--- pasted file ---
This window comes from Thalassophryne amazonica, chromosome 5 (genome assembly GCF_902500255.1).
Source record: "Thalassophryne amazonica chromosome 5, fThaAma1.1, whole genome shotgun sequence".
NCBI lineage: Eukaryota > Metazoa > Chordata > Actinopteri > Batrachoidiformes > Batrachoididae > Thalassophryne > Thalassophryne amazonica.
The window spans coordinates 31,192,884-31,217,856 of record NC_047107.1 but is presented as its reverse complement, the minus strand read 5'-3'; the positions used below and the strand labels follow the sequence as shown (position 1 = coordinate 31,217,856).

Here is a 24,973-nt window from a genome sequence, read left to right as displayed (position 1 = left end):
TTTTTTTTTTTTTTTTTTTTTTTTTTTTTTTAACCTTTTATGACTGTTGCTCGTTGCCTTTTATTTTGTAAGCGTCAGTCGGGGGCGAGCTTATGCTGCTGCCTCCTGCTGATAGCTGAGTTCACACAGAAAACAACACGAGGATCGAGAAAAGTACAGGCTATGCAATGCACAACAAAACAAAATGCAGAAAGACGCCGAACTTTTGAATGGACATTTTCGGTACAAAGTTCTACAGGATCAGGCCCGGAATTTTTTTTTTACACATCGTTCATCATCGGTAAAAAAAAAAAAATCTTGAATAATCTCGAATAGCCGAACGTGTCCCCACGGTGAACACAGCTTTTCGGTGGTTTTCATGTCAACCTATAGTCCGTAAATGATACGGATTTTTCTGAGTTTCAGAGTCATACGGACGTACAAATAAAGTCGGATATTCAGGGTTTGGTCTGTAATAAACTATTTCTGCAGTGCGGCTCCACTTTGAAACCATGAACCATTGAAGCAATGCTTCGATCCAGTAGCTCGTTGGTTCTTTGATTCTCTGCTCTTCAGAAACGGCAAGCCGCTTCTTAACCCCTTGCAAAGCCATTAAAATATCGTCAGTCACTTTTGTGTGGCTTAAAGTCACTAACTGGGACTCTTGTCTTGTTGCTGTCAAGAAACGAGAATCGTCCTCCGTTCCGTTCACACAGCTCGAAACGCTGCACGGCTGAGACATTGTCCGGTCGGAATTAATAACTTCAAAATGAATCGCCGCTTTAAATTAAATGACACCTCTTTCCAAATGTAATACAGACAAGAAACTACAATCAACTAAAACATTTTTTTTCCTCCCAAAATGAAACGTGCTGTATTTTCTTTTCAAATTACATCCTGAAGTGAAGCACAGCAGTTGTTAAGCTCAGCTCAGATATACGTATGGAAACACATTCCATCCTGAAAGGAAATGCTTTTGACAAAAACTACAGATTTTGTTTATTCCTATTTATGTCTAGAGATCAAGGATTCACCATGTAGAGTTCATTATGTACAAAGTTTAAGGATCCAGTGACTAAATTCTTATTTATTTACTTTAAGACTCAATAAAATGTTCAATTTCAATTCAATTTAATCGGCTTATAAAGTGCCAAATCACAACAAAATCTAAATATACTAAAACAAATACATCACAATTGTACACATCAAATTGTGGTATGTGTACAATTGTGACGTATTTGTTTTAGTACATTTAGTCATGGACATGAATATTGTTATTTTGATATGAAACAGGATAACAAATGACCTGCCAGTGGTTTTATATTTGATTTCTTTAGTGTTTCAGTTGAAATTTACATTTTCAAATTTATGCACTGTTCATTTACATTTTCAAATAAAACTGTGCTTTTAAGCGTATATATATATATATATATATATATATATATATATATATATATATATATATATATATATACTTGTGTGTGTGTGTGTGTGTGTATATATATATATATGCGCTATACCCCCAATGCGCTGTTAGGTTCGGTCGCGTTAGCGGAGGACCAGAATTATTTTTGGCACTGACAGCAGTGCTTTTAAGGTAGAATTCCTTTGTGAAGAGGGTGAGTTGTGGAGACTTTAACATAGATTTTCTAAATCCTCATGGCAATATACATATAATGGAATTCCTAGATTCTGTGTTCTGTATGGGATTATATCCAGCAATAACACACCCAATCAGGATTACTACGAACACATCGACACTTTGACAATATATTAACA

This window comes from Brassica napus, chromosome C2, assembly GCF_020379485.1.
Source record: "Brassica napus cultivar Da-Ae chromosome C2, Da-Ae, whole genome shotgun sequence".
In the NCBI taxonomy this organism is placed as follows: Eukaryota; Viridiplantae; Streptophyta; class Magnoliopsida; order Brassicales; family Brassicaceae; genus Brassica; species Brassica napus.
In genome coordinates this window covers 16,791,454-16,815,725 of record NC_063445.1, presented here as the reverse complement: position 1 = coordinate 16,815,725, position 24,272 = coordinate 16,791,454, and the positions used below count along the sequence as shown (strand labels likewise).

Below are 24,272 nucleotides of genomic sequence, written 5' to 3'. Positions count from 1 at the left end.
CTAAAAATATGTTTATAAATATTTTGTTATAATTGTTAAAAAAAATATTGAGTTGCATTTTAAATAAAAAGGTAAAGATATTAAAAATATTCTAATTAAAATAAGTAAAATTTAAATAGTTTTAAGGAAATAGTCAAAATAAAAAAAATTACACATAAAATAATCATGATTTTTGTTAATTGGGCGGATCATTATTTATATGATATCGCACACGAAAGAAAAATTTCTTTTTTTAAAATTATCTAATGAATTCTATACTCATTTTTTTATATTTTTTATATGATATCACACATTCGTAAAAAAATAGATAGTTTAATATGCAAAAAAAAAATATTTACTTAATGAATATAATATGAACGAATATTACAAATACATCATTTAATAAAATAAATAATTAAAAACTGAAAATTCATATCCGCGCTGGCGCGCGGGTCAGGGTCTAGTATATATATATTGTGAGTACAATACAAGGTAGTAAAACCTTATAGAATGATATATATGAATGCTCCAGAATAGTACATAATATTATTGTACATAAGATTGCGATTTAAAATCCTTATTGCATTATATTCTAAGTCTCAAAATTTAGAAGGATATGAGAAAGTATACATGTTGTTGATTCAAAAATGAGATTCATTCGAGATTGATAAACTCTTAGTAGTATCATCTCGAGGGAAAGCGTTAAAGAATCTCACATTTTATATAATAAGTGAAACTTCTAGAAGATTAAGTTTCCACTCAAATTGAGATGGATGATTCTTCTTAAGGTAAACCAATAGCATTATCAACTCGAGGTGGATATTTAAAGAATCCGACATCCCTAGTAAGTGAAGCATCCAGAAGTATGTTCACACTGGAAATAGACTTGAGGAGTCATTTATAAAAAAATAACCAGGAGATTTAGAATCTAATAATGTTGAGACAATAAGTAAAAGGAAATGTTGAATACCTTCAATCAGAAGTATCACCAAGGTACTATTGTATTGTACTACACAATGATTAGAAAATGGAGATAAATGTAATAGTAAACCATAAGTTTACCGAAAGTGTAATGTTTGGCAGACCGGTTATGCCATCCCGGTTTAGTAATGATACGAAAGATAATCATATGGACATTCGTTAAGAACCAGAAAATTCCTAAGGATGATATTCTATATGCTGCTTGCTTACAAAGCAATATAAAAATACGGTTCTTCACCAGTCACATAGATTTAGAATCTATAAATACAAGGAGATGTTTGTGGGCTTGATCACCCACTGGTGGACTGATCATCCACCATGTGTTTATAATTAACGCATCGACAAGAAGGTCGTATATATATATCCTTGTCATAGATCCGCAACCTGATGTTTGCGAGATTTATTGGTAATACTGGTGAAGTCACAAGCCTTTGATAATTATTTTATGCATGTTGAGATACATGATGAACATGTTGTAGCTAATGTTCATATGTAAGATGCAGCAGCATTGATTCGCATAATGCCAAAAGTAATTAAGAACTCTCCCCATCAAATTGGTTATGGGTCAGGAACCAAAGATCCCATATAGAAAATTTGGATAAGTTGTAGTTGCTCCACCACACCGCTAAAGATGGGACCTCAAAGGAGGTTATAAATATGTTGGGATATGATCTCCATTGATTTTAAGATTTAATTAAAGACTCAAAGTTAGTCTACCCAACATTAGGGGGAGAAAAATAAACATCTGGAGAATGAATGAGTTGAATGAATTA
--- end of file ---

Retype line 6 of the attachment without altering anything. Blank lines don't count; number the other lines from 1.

TTTTTTTTTTTTTTTTTTTTTTTTTTTTTTTAACCTTTTATGACTGTTGCTCGTTGCCTTTTATTTTGTAAGCGTCAGTCGGGGGCGAGCTTATGCTGCTGCCTCCTGCTGATAGCTGAGTTCACACAGAAAACAACACGAGGATCGAGAAAAGTACAGGCTATGCAATGCACAACAAAACAAAATGCAGAAAGACGCCGAACTTTTGAATGGACATTTTCGGTACAAAGTTCTACAGGATCAGGCCCGGAATTTTTTTTTTACACATCGTTCATCATCGGTAAAAAAAAAAAAATCTTGAATAATCTCGAATAGCCGAACGTGTCCCCACGGTGAACACAGCTTTTCGGTGGTTTTCATGTCAACCTATAGTCCGTAAATGATACGGATTTTTCTGAGTTTCAGAGTCATACGGACGTACAAATAAAGTCGGATATTCAGGGTTTGGTCTGTAATAAACTATTTCTGCAGTGCGGCTCCACTTTGAAACCATGAACCATTGAAGCAATGCTTCGATCCAGTAGCTCGTTGGTTCTTTGATTCTCTGCTCTTCAGAAACGGCAAGCCGCTTCTTAACCCCTTGCAAAGCCATTAAAATATCGTCAGTCACTTTTGTGTGGCTTAAAGTCACTAACTGGGACTCTTGTCTTGTTGCTGTCAAGAAACGAGAATCGTCCTCCGTTCCGTTCACACAGCTCGAAACGCTGCACGGCTGAGACATTGTCCGGTCGGAATTAATAACTTCAAAATGAATCGCCGCTTTAAATTAAATGACACCTCTTTCCAAATGTAATACAGACAAGAAACTACAATCAACTAAAACATTTTTTTTCCTCCCAAAATGAAACGTGCTGTATTTTCTTTTCAAATTACATCCTGAAGTGAAGCACAGCAGTTGTTAAGCTCAGCTCAGATATACGTATGGAAACACATTCCATCCTGAAAGGAAATGCTTTTGACAAAAACTACAGATTTTGTTTATTCCTATTTATGTCTAGAGATCAAGGATTCACCATGTAGAGTTCATTATGTACAAAGTTTAAGGATCCAGTGACTAAATTCTTATTTATTTACTTTAAGACTCAATAAAATGTTCAATTTCAATTCAATTTAATCGGCTTATAAAGTGCCAAATCACAACAAAATCTAAATATACTAAAACAAATACATCACAATTGTACACATCAAATTGTGGTATGTGTACAATTGTGACGTATTTGTTTTAGTACATTTAGTCATGGACATGAATATTGTTATTTTGATATGAAACAGGATAACAAATGACCTGCCAGTGGTTTTATATTTGATTTCTTTAGTGTTTCAGTTGAAATTTACATTTTCAAATTTATGCACTGTTCATTTACATTTTCAAATAAAACTGTGCTTTTAAGCGTATATATATATATATATATATATATATATATATATATATATATATATATATATATATATACTTGTGTGTGTGTGTGTGTGTGTATATATATATATATGCGCTATACCCCCAATGCGCTGTTAGGTTCGGTCGCGTTAGCGGAGGACCAGAATTATTTTTGGCACTGACAGCAGTGCTTTTAAGGTAGAATTCCTTTGTGAAGAGGGTGAGTTGTGGAGACTTTAACATAGATTTTCTAAATCCTCATGGCAATATACATATAATGGAATTCCTAGATTCTGTGTTCTGTATGGGATTATATCCAGCAATAACACACCCAATCAGGATTACTACGAACACATCGACACTTTGACAATATATTAACA